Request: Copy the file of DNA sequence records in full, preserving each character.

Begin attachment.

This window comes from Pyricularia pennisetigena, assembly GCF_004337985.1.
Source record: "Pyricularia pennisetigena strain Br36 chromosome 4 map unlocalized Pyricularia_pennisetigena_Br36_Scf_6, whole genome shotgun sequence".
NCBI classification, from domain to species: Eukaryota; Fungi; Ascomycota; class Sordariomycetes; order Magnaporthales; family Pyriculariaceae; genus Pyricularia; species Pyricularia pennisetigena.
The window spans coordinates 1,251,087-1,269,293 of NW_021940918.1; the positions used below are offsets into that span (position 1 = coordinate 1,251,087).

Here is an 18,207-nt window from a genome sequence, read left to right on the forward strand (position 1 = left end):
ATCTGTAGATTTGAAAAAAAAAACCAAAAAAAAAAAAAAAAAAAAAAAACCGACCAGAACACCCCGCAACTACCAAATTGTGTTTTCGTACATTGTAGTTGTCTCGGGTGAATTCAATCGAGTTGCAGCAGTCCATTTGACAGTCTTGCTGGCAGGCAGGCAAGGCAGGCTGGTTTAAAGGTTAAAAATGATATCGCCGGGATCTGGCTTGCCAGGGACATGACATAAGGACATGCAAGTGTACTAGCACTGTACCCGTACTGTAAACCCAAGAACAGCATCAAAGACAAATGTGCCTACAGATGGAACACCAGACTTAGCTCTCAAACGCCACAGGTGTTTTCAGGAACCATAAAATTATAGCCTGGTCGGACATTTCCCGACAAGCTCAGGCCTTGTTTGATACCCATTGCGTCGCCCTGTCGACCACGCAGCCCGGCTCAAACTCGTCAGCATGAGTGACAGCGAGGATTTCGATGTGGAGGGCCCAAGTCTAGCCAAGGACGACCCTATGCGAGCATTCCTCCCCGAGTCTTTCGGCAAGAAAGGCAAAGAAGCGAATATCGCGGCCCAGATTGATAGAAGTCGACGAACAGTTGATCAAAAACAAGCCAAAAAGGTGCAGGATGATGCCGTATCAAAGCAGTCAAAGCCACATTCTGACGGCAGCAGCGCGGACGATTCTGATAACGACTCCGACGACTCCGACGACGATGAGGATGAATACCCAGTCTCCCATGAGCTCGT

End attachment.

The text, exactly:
This window comes from Pyricularia pennisetigena, assembly GCF_004337985.1.
Source record: "Pyricularia pennisetigena strain Br36 chromosome 4 map unlocalized Pyricularia_pennisetigena_Br36_Scf_6, whole genome shotgun sequence".
NCBI classification, from domain to species: Eukaryota; Fungi; Ascomycota; class Sordariomycetes; order Magnaporthales; family Pyriculariaceae; genus Pyricularia; species Pyricularia pennisetigena.
The window spans coordinates 1,251,087-1,269,293 of NW_021940918.1; the positions used below are offsets into that span (position 1 = coordinate 1,251,087).

Here is an 18,207-nt window from a genome sequence, read left to right on the forward strand (position 1 = left end):
ATCTGTAGATTTGAAAAAAAAAACCAAAAAAAAAAAAAAAAAAAAAAAACCGACCAGAACACCCCGCAACTACCAAATTGTGTTTTCGTACATTGTAGTTGTCTCGGGTGAATTCAATCGAGTTGCAGCAGTCCATTTGACAGTCTTGCTGGCAGGCAGGCAAGGCAGGCTGGTTTAAAGGTTAAAAATGATATCGCCGGGATCTGGCTTGCCAGGGACATGACATAAGGACATGCAAGTGTACTAGCACTGTACCCGTACTGTAAACCCAAGAACAGCATCAAAGACAAATGTGCCTACAGATGGAACACCAGACTTAGCTCTCAAACGCCACAGGTGTTTTCAGGAACCATAAAATTATAGCCTGGTCGGACATTTCCCGACAAGCTCAGGCCTTGTTTGATACCCATTGCGTCGCCCTGTCGACCACGCAGCCCGGCTCAAACTCGTCAGCATGAGTGACAGCGAGGATTTCGATGTGGAGGGCCCAAGTCTAGCCAAGGACGACCCTATGCGAGCATTCCTCCCCGAGTCTTTCGGCAAGAAAGGCAAAGAAGCGAATATCGCGGCCCAGATTGATAGAAGTCGACGAACAGTTGATCAAAAACAAGCCAAAAAGGTGCAGGATGATGCCGTATCAAAGCAGTCAAAGCCACATTCTGACGGCAGCAGCGCGGACGATTCTGATAACGACTCCGACGACTCCGACGACGATGAGGATGAATACCCAGTCTCCCATGAGCTCGT